By keeping my supplemental resources to the isolated technical tasks, I minimize the risk of the loss of intellectual capital if/when my resources move on.  I therefore provide the crucial continuity to my clients and minimize risks associated with having to replace a resource.

By performing the project management myself, I remain the key point of contact for my client and I always know the exact state of the project.

Through extensive requirements gathering and design activities, I come to understand my client's needs very thoroughly.  Unlike many of my resources, I have the same first language as my client and I have a basic familiarity with their business and the culture in which it operates.  I guide my offshore resource(s) through comprehensive quality assurance activities to ensure that the requirements are met.  I confirm that the software behaves as expected before my client ever sees it.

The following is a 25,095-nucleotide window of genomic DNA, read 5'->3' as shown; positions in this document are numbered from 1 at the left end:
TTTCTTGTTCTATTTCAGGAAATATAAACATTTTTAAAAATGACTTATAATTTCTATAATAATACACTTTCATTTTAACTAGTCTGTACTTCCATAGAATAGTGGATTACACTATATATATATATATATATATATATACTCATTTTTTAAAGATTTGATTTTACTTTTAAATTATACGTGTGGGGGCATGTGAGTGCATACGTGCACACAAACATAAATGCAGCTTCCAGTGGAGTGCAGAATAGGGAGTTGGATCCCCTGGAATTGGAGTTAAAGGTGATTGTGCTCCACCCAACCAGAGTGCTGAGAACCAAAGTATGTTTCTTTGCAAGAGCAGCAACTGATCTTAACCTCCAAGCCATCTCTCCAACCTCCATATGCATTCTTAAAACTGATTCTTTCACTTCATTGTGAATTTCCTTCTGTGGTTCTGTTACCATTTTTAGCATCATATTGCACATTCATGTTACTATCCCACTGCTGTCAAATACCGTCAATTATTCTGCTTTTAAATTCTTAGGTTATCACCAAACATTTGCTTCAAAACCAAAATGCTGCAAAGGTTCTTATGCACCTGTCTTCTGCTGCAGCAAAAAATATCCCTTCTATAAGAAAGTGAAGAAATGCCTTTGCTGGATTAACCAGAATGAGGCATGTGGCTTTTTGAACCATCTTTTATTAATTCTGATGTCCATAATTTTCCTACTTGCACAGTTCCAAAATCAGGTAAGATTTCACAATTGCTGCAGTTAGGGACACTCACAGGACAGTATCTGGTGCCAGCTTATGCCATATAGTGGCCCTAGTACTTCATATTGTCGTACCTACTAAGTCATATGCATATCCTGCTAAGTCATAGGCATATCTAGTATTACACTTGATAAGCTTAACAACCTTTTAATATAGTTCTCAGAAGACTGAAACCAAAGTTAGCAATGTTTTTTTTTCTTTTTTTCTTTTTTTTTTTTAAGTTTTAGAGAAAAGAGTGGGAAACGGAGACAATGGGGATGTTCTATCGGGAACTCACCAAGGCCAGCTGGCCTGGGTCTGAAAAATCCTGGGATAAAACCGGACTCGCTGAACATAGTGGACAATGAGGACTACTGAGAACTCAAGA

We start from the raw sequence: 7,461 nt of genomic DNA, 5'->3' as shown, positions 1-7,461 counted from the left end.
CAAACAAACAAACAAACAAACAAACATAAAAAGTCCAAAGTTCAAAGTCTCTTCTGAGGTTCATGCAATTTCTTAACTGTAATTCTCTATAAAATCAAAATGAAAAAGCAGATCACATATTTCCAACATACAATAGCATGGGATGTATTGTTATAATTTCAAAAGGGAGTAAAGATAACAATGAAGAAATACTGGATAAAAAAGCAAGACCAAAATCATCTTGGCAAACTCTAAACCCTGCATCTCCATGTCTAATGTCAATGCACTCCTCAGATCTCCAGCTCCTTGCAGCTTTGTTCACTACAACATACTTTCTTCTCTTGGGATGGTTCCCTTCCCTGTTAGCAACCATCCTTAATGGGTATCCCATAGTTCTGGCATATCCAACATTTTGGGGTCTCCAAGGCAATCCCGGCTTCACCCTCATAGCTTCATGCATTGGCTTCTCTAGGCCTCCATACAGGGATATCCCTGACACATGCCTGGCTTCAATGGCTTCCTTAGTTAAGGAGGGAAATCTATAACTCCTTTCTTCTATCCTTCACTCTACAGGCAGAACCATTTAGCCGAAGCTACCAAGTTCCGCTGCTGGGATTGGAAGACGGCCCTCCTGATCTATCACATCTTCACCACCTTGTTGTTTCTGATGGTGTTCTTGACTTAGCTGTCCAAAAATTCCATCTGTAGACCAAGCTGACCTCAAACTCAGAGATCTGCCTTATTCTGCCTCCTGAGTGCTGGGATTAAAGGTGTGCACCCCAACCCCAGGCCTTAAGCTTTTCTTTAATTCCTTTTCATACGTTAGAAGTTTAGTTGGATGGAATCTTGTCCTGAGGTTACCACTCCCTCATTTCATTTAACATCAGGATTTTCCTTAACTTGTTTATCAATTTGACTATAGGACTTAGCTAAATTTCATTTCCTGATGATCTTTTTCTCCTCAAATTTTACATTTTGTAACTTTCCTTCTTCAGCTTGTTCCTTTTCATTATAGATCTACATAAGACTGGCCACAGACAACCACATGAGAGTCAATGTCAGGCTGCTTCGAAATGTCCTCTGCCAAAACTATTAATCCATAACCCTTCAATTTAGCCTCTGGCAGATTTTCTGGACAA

See the Work Early, See the Work Often

This is, of course, very important for all software projects, but it is particularly important when
relying on offshore resources to interpret a design and develop what it describes.

The sooner I start looking at the system, the earlier I can catch and correct any miscommunications and get development headed in the right direction.  A demo or picture isn't good enough.  I expect to get my hands on it to start testing as soon as possible in a project.

I set the expectation right from the start that I will expect to see the software early and often.  I establish a plan for having a test environment available ASAP.  I communicate that I realize the system won't be finished or perfect when I start looking at it to minimize resistance to letting me see it soon after it starts, rather than waiting until my provider thinks it's finished.  Thanks to agile methodologies, developers are becoming less resistant to showing their work unfinished.

Time Overlap

Working with offshore resources means that a lot of the work happens overnight.  I find it key to a successful project to have as much time overlap as possible to:
  1. Prevents unnecessary delays when my resources have questions
  2. Minimizes mistakes from my resources going too far down a wrong path before I provide feedback
The bulk of my offshore resources are from India. India has one time zone, which is approximately